KAY GABRIEL is the author of A Queen in Bucks County and Kissing Other People or the House of Fame and the co-editor of We Want It All: An Anthology of Radical Trans Poetics, all from Nightboat. She edits the Poetry Project Newsletter and lives in Queens.
JAN-HENRY GRAY is the author of Documents (BOA Editions, Ltd.), selected by D. A. Powell as the winner of the A. Poulin, Jr. Poetry Prize, and the chapbook Selected Emails (speCt! Books). He’s received fellowships from Kundiman, Undocupoets, and the Cooke Foundation. He was born in the Philippines and has lived in San Francisco, Seattle, Chicago, and Brooklyn. He is an assistant professor at Adelphi University in New York.
LIZ HARMS is a poet and intersectional feminist from Arkansas, and she currently serves as the editor of Ninth Letter. Liz’s work was chosen by Juan Felipe Herrera as a finalist for the 2023 Philip Levine Prize for Poetry and was awarded an honorable mention for Nimrod’s 2023 Pablo Neruda Prize by Tarfia Faizullah. Her poetry has appeared or is forthcoming in Prairie Schooner, The Journal, The Arkansas International, Crab Creek Review, and elsewhere.
JULIE LEE is a Korean American artist from Alabama working primarily in photography and collage. They graduated with a BFA from Carnegie Mellon University and are residing in Pittsburgh. Their work has been featured in publications such as the Journal of Art Criticism, Yale University’s Asterisk* Journal of Art and Art History, Hyperallergic, and Fraction Magazine and on KQED. They can be found on Instagram: @offday_goth.
ALEXA LUBORSKY is a writer of Western Armenian and Eastern European Jewish descent. Her poems have appeared in journals such as AGNI, Black Warrior Review, Guernica, and West Branch, among others. She is an MFA candidate in poetry at the University of Virginia and the interviews editor at Poetry Northwest. You can find more of her work at alexaluborsky.com.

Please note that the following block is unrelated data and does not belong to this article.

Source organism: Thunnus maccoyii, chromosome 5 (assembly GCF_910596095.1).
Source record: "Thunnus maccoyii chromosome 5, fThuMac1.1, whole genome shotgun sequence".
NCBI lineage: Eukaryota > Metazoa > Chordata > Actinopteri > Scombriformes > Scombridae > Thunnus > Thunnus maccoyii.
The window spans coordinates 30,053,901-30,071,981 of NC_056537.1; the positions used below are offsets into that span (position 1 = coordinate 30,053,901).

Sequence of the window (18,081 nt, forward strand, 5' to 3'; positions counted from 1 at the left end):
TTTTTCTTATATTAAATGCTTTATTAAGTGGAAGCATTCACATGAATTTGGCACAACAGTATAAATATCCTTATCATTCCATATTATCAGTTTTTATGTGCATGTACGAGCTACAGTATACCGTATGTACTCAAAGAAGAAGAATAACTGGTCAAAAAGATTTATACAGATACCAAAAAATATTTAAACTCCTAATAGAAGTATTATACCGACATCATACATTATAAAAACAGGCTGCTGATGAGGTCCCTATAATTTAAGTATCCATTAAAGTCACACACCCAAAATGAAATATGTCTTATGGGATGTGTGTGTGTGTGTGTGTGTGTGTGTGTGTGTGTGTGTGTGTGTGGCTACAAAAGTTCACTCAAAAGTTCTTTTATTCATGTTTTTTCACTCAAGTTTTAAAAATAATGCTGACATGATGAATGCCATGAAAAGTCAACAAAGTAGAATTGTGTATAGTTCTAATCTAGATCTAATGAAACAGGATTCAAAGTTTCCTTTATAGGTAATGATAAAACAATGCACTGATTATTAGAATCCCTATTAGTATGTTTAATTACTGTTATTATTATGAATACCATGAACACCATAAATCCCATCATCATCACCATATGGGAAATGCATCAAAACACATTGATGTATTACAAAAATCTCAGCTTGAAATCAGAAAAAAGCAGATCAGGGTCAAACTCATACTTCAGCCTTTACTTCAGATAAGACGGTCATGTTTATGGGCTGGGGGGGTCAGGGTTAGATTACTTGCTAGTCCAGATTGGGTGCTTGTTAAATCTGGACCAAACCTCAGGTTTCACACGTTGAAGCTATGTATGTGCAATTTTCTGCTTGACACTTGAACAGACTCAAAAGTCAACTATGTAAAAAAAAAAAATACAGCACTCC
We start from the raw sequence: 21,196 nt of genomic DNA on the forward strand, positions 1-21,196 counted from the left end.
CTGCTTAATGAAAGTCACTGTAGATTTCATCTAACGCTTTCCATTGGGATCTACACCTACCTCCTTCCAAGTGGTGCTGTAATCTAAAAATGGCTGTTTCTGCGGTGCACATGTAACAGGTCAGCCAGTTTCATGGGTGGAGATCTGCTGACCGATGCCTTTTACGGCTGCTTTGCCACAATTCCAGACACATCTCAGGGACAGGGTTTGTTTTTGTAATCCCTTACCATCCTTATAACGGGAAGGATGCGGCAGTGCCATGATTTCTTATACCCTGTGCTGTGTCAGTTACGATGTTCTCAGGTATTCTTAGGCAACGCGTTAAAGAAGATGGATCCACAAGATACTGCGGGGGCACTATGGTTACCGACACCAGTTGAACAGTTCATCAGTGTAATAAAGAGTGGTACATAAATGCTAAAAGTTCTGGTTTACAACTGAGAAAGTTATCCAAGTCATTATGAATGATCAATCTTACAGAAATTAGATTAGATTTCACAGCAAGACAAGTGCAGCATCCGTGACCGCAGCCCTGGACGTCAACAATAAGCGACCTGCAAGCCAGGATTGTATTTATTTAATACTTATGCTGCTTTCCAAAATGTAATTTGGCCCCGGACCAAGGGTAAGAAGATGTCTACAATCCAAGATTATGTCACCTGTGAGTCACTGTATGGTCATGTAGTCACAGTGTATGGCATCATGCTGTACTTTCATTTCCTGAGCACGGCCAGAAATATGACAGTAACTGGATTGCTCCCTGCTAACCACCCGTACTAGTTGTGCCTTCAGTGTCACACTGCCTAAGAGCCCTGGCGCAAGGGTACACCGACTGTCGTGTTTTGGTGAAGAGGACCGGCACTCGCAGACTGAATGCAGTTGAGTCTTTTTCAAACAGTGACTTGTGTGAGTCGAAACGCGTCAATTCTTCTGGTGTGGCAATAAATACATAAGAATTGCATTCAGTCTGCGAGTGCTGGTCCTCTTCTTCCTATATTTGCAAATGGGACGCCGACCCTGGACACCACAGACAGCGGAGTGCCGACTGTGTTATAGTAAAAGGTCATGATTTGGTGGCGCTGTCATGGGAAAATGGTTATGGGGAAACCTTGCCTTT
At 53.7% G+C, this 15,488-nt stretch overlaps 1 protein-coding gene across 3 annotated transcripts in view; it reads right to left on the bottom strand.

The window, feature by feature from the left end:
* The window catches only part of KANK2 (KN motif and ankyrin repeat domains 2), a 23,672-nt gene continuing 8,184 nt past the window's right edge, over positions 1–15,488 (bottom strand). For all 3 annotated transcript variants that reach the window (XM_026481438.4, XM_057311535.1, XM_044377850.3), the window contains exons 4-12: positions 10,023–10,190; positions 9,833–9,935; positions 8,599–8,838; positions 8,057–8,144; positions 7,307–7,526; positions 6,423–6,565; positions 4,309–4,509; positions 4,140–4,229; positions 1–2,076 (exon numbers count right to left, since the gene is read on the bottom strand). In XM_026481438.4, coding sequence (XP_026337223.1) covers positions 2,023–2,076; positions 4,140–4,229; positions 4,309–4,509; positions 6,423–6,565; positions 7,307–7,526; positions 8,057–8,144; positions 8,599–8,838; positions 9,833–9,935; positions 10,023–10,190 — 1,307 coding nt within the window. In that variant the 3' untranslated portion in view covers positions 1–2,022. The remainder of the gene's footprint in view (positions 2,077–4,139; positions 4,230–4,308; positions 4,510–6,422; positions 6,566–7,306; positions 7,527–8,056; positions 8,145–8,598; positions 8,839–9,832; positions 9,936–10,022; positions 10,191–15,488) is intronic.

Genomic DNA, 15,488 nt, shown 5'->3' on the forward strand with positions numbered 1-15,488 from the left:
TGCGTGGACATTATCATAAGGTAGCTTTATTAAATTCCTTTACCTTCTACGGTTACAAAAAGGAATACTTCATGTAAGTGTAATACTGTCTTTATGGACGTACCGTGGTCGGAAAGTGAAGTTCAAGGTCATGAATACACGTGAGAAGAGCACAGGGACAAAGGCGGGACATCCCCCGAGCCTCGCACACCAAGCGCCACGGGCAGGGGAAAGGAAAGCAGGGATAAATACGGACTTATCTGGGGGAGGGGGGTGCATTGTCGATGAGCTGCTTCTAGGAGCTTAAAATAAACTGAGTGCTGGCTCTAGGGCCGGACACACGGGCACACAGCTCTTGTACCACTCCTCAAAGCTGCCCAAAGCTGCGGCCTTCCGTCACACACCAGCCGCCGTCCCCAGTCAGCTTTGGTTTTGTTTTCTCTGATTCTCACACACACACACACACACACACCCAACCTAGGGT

JULIA MALLORY is committed to being a good steward of, and vessel for, her ancestors’ stories. Julia’s first creative love language is poetry, and she works across genres with a range of mediums from text to textiles, including mixed media collage, sonic collage, and short stories. Julia’s written work can be found in Barrelhouse, the Black Speculative Arts Movement’s Curating the End of the World: Red Spring Part IV: Wildseeds & Black Futures, The Offing, Stellium Literary Magazine, Sugarcane Magazine, Torch Literary Arts, 68 to 05, petrichor, and elsewhere.
MRITYUNJAY MOHAN is a queer, trans, disabled writer of color. His work has appeared in The Indianapolis Review, The Masters Review, Oyster River Pages, and elsewhere and has been supported or recognized by Frontier Poetry, The Common, and the Sundance Institute. He edits a column featuring queer, trans, disabled authors of color for the online magazine ANMLY and is a reader for Harvard Review and The Masters Review.
LEILA CHRISTINE NADIR is an Afghan American artist and writer whose work explores intersections of geopolitical, environmental, and intimate violences and how individuals and communities rebuild and grow after their worlds fall apart. Her creative writing has earned awards and fellowships from MacDowell, Hedgebrook, Bread Loaf Writers’ Conference, the de Groot Foundation, the Virginia Center for the Creative Arts, Tin House, and the National Endowment for the Arts. She is currently at work on a memoir about the wars that rage within and beyond family.
RACHEL NELSON is a Cave Canem Fellow and a graduate of the University of Michigan’s MFA program, where she won a Hopwood Award for playwriting. Her poems have appeared or are forthcoming in The Adroit Journal, the museum of americana, Muzzle Magazine, Pleiades, Thrush, and elsewhere. She lives in Ann Arbor, Michigan.